Device files on Unix systems in general are just one way for user programs to access device drivers; there isn't a one-to-one mapping from devices files to physical hardware, and not all hardware has a device file (or even a device driver). The kernel itself doesn't use device files to interact with hardware. As pointed out by lcd047, network cards don't ...


5

You can view if a file called /etc/debian_version exists. $ cat /etc/debian_version wheezy/sid If it exists, you also can see the version of debian. Also distributions like Ubuntu, Linux Mint, and so on, which are based on Debian have that file. Actually most distributions have a release file you can also try and see what comes out: cat /etc/*release


5

Or a variation with find alone e.g.: find . -name "*.swp" -ok rm {} + or just without confirmation (WARNING!): find . -name "*.swp" -delete


5

Those are incomplete reads. It should go away if you add iflag=fullblock. By default, dd will happily accept smaller blocks from a pipe, if there isn't more data readily available. With the iflag, dd will wait until a full block of data has been gathered, or EOF. In regards to data consistency there should be no issue, so you should be getting correct ...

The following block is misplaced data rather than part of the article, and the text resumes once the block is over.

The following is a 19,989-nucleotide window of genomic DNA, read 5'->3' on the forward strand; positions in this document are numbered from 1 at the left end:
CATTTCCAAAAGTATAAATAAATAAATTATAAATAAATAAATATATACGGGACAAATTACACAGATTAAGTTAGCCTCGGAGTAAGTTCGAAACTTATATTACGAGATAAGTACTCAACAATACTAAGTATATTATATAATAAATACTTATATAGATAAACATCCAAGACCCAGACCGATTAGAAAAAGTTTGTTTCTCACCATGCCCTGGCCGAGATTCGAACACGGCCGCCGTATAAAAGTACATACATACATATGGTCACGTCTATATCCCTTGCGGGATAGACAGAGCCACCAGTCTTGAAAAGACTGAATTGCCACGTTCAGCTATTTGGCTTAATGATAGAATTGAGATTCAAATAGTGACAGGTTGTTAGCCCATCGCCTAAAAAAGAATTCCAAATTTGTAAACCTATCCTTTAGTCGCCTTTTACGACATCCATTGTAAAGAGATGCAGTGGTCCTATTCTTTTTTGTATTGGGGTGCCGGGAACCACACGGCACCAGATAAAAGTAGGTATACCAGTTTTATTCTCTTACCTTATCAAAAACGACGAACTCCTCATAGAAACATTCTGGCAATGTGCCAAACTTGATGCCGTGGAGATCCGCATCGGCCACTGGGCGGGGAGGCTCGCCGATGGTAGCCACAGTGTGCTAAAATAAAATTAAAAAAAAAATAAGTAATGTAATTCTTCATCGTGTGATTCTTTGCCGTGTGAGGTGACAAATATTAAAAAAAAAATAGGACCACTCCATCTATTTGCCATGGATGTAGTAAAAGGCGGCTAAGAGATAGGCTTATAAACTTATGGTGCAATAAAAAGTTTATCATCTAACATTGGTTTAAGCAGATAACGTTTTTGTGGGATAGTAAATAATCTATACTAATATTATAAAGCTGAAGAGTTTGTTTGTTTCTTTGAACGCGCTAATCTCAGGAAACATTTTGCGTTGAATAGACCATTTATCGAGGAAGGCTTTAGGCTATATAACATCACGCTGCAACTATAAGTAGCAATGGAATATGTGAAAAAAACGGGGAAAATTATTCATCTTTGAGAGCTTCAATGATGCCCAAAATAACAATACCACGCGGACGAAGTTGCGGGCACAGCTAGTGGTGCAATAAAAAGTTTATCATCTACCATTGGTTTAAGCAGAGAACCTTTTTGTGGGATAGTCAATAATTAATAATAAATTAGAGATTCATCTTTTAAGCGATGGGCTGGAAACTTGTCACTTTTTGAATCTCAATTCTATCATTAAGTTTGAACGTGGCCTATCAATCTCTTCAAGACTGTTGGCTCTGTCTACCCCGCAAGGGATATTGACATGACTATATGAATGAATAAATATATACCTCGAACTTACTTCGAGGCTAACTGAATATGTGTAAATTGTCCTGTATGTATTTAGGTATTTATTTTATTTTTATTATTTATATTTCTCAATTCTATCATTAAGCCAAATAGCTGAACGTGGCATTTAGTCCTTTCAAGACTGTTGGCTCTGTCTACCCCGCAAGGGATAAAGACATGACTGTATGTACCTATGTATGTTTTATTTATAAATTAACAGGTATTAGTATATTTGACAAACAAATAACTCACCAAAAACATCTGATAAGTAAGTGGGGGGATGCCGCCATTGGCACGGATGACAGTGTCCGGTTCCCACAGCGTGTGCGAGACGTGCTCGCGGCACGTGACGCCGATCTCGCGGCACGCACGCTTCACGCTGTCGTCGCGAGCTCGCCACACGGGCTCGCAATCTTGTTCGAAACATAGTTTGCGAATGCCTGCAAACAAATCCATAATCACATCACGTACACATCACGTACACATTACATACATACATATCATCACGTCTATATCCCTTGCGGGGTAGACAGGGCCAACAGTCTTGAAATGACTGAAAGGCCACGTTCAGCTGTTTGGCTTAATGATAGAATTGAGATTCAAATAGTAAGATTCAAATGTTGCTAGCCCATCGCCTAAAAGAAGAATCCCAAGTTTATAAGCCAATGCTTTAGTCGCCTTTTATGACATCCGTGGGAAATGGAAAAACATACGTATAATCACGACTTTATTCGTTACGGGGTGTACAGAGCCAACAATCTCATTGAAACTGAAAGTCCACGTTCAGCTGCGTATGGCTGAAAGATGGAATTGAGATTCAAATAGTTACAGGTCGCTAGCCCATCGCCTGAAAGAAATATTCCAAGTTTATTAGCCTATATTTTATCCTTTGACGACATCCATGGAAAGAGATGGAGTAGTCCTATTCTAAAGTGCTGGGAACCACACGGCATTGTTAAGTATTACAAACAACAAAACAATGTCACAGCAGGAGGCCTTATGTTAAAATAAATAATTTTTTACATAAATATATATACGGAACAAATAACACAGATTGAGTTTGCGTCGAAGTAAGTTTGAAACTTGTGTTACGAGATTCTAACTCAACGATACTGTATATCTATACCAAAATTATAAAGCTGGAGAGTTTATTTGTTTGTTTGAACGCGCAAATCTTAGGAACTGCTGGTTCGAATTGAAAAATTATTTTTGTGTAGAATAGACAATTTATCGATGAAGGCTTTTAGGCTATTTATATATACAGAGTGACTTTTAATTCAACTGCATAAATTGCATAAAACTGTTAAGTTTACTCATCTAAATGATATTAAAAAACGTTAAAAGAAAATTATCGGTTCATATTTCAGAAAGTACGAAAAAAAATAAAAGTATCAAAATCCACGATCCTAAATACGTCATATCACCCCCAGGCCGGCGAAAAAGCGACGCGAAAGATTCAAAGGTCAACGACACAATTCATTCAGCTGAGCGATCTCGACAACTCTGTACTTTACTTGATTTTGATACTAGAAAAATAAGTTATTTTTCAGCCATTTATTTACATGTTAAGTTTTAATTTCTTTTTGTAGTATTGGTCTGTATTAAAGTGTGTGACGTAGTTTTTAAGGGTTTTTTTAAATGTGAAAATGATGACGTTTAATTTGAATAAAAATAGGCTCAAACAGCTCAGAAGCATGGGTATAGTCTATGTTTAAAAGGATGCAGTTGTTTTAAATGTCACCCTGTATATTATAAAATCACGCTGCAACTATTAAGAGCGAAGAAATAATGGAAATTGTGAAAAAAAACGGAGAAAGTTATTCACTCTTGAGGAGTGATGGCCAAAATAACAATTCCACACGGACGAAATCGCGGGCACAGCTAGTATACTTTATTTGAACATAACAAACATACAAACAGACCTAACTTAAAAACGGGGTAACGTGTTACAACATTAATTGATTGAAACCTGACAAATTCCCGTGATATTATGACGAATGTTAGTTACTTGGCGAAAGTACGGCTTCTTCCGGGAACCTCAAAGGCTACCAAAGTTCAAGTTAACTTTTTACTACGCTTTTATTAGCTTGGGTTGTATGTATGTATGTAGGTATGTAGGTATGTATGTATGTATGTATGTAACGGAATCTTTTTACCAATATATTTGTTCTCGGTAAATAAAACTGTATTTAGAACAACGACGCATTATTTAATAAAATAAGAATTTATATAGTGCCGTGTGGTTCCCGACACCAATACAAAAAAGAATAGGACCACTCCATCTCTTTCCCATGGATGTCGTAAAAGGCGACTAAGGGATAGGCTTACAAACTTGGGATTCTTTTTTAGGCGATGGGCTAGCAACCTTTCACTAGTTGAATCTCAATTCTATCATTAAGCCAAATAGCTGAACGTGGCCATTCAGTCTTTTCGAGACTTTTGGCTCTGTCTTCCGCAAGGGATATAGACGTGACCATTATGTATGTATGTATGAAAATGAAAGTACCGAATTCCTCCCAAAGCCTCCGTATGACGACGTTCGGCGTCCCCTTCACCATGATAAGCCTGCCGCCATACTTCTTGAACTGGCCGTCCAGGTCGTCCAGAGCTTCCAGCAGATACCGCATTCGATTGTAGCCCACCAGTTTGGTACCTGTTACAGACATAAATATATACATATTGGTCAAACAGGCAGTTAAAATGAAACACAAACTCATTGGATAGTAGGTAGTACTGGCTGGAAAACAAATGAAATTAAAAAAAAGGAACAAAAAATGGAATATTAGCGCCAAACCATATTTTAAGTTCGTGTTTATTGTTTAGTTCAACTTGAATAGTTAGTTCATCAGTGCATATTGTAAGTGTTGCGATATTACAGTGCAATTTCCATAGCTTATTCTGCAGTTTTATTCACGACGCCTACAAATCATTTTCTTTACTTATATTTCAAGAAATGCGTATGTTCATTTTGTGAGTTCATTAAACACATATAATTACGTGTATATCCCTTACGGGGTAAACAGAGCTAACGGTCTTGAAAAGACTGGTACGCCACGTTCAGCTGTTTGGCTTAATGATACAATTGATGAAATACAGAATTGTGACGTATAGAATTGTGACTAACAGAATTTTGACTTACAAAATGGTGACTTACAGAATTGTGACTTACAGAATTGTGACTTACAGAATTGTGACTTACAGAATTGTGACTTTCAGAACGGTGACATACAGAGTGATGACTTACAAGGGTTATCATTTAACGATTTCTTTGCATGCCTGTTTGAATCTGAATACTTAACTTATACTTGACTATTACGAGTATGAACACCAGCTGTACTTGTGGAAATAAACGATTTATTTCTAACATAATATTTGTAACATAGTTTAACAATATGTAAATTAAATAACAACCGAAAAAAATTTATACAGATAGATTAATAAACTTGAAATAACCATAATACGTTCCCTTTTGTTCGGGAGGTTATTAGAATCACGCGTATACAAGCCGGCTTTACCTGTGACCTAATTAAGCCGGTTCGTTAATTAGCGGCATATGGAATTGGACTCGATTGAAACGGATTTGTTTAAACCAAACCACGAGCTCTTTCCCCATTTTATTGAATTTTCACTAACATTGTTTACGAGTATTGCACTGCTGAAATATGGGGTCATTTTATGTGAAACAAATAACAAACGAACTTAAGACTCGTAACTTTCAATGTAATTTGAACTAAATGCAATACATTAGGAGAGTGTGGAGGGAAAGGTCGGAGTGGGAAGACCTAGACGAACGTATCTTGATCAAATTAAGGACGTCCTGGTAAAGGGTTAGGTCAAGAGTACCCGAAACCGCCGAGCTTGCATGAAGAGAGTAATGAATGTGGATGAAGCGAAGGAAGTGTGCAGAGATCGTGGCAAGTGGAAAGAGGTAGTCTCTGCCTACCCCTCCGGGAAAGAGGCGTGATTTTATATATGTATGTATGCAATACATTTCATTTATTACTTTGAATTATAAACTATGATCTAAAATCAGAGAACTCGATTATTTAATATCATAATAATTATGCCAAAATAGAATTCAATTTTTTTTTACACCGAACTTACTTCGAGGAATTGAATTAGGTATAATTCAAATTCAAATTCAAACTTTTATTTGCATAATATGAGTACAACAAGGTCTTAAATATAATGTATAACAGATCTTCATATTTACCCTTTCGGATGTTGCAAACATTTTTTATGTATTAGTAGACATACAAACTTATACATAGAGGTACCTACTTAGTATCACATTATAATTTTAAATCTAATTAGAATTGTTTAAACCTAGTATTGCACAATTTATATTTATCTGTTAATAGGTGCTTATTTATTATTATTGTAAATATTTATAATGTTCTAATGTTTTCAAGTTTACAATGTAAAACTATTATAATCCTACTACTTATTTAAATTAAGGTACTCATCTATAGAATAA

5

Pro tip: There is never really a good reason to run sudo su. To run a command as a different user, use sudo -u username command. If you want a root shell, run sudo -i or sudo -l. If you have activated the root account, you can also run su alone, but sudo su is just not useful. And yes, I know you see it everywhere. That said, sudo has the -E switch which ...


5

You realy should'nt do this. In case you enter your password with just 1 char wrong, everyone who has access to that list/logfile can guess your password. Log who and when someone failed to authenticate. What your trying to achieve is a security risk.


5

Linux kernel maintainers are listed in the MAINTAINERS file in the kernel source code. There's a specific section for memory management: MEMORY MANAGEMENT L: linux-mm@kvack.org W: http://www.linux-mm.org S: Maintained F: include/linux/mm.h F: include/linux/gfp.h F: include/linux/mmzone.h F: include/linux/memory_hotplug.h ...


4

It won't be fast, especially for a large tarball with lots of files, but in bash you can do this: tar -tzf tarball.tgz | while IFS= read -r file; do tar --no-recursion -xzf tarball.tgz -- "$file" gzip -- "$file" done The first tar command extracts the names of the files in the tarball, and passes those names to a while read ... loop. The file ...


4

This was asked recently but it was in the context of local disks. In that situation, there is a good reason to use a partition table on the disk even if you only intend to make it a single big partition spanning the entire disk: documenting the fact that the disk is actually in use, thus preventing accidents. I believe that the situation is different for ...


4

You can use awk and its string comparison operator. ls | awk '$0 < "3_20150415"' In a variable: max=3_20150414 export max ls | LC_ALL=C awk '$0 <= ENVIRON["max"] "z"' concatenating with "z" here makes sure that the comparison is a string comparison, and allows any time on that day since in the C locale, digits sort before z.